Student talent takes wings in art contest

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When Shwetha V of PSBB School, K.K. Nagar, took part in Paving Chennai, an art competition jointly organised by this newspaper and Global Art, the Class IX girl chose to sketch neat pavements and lots of greenery. Her work won the first prize in the Class VIII & above category.

Twelve students bagged the first three places in four different categories and received prizes at the award ceremony held at the University of Madras on Saturday. Apart from these students, “Best of Best” entries were also awarded.

Saroj K.M., a Plus-Two student of GRT Mahalakshmi Vidyalaya, who won the first runners-up prize under the same category said, “There are mounds of garbage piled up near our school and it made me sketch garbage-free roads.” The student registered the pathetic state of Chennai roads and pavements through her drawing.

Almost all prize winners depicted a cleaner city and pavements for pedestrians to walk.

Sreenu Priya R. of Chinmaya Vidyalaya, who won the first prize in the under-Class VIII category, drew
“Today’s Chennai” depicting heavy traffic and vehicles nudging for space and “Future Chennai” showing fresh air, sans pollution. Ashika R, Class IV student of Chettinad Vidyashram won the first prize in the under Class IV category and Pranav Shanker U. of Pon Vidyashram bagged first prize in the under Class II category.

Apart from giving an opportunity to unleash their creativity, the competition taught students to keep streets clean.

“We used to complain about the pathetic condition of roads and about the garbage, but after painting and also attending the function, we realized that instead of complaining, we should take care of our own streets and make pavements a better places to walk,” said Sherly Arokya and Afnan Fathima of Everwin Matriculation School.

Regimentation kills creativity: Nataraj

Senior IPS officer Mr R. Nataraj had some radical and refreshing thoughts on “disciplining” children on Saturday.

Addressing a hall filled with parents of schoolchildren at Madras University, he asked them not to restrict their children. "Let them talk, let them scribble and draw on the walls, let them laugh aloud," he said, adding, "That is what will make their creativity flow; and it is that energy that this nation needs the most."

Mr Nataraj, the chairman of the Tamil Nadu Public Service Commission, was the guest of honour on Saturday at the prize distribution ceremony for "Paving Chennai", the art competition organized by Green Chronicle.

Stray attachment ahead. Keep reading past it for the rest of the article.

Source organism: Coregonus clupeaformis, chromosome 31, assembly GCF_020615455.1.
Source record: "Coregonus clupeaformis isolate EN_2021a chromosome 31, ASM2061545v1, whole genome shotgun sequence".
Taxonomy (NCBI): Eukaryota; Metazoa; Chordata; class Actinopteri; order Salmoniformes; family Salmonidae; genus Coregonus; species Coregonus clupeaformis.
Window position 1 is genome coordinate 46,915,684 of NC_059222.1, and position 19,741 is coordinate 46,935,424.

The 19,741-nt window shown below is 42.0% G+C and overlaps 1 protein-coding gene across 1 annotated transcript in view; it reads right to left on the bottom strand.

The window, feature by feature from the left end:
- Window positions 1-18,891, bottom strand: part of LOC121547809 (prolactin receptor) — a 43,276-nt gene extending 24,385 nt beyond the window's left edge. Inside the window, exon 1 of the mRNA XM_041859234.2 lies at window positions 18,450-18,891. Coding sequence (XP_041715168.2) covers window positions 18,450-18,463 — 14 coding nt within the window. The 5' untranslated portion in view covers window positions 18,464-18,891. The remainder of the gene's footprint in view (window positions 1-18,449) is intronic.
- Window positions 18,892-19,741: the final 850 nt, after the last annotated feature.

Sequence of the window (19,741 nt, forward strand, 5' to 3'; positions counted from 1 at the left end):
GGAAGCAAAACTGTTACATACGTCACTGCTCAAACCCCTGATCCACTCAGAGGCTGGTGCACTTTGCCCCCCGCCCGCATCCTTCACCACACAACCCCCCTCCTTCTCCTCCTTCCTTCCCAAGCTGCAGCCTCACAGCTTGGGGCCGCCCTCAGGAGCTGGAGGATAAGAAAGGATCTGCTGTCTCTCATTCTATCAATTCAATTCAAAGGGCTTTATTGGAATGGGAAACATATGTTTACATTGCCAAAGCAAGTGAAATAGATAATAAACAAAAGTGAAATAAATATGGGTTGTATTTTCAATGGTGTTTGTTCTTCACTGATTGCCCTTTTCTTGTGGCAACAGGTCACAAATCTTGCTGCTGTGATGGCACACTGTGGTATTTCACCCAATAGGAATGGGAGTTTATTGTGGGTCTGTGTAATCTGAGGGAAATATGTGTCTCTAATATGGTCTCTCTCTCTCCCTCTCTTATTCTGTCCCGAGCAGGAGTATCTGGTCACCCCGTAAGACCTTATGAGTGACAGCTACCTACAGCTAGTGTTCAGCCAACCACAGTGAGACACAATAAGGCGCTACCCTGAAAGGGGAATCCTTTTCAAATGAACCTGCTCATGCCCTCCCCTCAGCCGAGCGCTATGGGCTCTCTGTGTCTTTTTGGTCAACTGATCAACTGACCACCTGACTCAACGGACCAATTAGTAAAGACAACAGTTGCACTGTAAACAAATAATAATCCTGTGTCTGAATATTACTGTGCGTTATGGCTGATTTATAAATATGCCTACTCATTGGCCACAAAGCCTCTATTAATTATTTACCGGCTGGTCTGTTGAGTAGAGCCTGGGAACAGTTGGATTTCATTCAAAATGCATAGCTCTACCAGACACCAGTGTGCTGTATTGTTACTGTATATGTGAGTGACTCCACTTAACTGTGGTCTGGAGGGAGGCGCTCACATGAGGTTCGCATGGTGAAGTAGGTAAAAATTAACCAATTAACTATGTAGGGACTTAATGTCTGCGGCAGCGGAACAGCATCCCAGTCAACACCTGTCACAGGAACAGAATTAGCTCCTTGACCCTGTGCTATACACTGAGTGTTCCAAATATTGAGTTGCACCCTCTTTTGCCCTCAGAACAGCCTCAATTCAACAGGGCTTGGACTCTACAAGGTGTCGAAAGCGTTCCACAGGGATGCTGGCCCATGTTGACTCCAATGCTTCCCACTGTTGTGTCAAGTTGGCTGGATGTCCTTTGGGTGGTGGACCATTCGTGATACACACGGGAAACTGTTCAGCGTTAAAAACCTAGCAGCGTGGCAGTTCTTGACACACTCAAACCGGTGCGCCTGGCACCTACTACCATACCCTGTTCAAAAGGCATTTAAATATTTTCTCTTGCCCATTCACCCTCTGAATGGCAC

Recalling his visit to a "regimented" school in the city where children were not allowed to play even after school hours, Mr Nataraj said, "Children in such schools spend all day silently hunched over their textbooks and in the evening, their parents are waiting to whisk them away to tuition classes or to study at home. When will they get to play? When will they get to be children?" he asked.

Lauding DC for its campaign to reclaim the city's pavements, Mr Nataraj said, "I am relieved that these young children have such great vision for Chennai's pavements," referring to the colourful posters of smooth, obstacle-free footpaths that the students had created.

He called on youngsters to help transform Chennai into ‘Singara Chennai’. "Making our city beautiful lies in our own hands; we cannot keep finding fault with the government. Similar to charity beginning at home, even beautifying Chennai can begin at home if each of us take care to separate bio-degradable waste from non-biodegradable waste and keep our surroundings clean; it would go a long way," he said.

Judge laments lack of space on footpaths

Chennai's pavements have seen a bizarre transition — ‘pavement hawkers’ no longer take up footpath space to sell their wares, but they hawk out pavement space itself, joked Justice V. Ramasubramanian, who presided over the prize distribution ceremony for Green Chronicle’s art competition.

Justice V. Ramasubramanian may be solemn and stately at the Madras HC but presenting prizes to little artists at DC’s ‘Paving Chennai’ function, he had the audience in splits with his passionate talk, sprinkled with amusing anecdotes.

"Chennai has no negotiable pavements to speak of, except for those on Kamraj Salai, probably because a lot of VIP's go walking there," he said. "While in most areas, pavements have vanished to make way for roads, there is one place where the road has been converted into one long pavement — Ranganathan street,” he pointed out.

“When you can take up a campaign to restore pavements, spare a thought for the pavement dwellers and the pavement vendors. Thirty per cent of pavement dwellers live in urban areas and metros, and 25.7 per cent are living below the “official” poverty line," said Mr Ramasubramanian, quoting a study by students from an Ahmedabad university. “According to our government, anybody who earns more than Rs20 a day does not fall below poverty line,” he said, moving on to a more serious topic.

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